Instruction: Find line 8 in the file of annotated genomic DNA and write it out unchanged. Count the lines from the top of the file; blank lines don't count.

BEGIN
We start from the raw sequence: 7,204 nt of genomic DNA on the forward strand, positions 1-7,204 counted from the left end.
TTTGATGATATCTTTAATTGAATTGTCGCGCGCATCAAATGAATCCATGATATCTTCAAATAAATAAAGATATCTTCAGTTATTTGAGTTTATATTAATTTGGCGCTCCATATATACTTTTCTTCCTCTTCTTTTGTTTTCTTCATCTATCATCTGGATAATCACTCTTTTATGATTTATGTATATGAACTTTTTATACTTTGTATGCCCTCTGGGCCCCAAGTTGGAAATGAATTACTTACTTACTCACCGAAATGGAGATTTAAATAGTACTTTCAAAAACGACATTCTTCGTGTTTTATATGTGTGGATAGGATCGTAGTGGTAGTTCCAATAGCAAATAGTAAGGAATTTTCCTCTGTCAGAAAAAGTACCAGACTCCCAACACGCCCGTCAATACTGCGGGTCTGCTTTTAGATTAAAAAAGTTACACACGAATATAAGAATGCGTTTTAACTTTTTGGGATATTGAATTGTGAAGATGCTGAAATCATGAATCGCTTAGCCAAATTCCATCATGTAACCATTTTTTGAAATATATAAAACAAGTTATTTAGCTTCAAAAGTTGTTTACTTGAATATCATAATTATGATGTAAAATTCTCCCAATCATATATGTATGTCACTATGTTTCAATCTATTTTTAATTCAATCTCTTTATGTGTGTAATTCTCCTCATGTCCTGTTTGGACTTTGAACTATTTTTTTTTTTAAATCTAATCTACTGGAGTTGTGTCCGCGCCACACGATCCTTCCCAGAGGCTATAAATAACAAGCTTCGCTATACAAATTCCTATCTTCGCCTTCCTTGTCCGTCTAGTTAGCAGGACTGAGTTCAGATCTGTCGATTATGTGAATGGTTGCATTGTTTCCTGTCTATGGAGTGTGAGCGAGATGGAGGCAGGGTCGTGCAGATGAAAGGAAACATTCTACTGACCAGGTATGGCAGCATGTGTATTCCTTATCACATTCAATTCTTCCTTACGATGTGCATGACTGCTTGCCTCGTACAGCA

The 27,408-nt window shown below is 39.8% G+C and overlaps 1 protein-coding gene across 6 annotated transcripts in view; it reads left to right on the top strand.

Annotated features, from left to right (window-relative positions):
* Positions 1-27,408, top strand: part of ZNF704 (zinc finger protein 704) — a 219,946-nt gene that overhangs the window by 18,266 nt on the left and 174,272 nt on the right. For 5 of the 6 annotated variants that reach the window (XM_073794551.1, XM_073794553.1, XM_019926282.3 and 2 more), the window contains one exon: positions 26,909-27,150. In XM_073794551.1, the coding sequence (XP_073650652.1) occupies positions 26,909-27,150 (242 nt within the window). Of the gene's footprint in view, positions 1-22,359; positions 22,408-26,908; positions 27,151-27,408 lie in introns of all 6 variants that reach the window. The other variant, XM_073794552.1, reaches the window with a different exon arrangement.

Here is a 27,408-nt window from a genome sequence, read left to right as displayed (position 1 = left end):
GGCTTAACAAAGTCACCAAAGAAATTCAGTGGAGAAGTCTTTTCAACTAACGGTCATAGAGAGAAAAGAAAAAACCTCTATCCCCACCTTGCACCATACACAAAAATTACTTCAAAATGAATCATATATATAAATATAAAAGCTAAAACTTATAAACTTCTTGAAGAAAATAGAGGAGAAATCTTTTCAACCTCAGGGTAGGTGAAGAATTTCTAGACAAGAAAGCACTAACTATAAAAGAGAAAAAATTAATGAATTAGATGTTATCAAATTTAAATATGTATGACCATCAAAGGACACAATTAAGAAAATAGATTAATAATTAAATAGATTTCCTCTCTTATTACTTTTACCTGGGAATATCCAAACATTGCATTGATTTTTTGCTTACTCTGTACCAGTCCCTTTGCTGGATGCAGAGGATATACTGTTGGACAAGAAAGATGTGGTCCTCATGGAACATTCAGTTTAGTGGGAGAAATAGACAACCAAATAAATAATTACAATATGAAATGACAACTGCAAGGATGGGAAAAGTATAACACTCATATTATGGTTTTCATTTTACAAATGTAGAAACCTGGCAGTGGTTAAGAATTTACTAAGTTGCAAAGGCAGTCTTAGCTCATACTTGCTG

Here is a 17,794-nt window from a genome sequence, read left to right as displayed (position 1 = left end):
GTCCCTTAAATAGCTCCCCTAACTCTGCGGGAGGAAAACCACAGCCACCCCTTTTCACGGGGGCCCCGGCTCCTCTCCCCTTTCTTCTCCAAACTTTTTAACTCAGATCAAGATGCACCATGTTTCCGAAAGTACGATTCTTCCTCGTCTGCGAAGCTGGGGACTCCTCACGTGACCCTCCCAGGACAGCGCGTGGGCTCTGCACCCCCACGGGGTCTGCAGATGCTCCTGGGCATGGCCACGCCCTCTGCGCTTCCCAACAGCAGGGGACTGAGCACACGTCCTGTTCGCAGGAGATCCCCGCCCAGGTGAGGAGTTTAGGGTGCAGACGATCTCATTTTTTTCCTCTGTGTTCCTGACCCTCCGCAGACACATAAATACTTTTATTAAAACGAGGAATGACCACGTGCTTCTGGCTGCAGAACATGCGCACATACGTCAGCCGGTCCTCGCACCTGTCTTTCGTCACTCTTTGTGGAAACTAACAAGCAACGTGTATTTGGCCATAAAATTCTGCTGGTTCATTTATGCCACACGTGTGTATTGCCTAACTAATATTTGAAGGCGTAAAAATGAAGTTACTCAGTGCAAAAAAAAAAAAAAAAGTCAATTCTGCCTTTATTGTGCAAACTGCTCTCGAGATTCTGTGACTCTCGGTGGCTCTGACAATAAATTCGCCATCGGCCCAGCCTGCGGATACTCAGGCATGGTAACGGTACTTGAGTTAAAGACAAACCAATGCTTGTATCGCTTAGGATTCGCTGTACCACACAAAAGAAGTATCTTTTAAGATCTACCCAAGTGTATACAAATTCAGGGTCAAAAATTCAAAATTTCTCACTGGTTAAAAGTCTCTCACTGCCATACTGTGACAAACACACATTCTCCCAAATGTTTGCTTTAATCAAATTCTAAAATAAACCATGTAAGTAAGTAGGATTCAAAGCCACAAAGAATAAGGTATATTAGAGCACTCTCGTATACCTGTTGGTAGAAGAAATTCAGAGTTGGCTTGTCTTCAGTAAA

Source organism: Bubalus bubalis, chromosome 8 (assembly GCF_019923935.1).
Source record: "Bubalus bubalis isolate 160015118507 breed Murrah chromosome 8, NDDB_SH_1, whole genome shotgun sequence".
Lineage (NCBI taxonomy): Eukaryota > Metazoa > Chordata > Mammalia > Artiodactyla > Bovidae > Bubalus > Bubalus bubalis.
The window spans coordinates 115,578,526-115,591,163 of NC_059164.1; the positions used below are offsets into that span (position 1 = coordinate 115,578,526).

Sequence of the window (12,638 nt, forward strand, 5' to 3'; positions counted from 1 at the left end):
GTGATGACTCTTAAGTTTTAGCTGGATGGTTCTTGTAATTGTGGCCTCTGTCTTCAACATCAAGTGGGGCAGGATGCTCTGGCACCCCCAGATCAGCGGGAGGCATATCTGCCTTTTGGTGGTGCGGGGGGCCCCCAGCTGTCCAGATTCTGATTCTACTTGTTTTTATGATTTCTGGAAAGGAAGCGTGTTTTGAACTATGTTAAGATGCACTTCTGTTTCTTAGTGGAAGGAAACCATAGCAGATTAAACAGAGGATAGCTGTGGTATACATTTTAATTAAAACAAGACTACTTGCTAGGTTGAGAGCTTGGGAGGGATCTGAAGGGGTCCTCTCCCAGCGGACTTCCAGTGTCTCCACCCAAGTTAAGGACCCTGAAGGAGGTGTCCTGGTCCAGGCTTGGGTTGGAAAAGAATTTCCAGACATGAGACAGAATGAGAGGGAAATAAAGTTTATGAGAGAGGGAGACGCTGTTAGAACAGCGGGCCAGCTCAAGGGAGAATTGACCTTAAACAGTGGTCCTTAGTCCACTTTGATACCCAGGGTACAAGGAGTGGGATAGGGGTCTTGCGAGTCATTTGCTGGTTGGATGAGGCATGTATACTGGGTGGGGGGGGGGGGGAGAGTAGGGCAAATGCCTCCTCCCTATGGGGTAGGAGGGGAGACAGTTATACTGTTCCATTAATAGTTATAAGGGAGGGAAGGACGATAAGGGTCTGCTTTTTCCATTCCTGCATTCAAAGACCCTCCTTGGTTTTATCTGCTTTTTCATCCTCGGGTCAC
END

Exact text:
Here is a 17,794-nt window from a genome sequence, read left to right as displayed (position 1 = left end):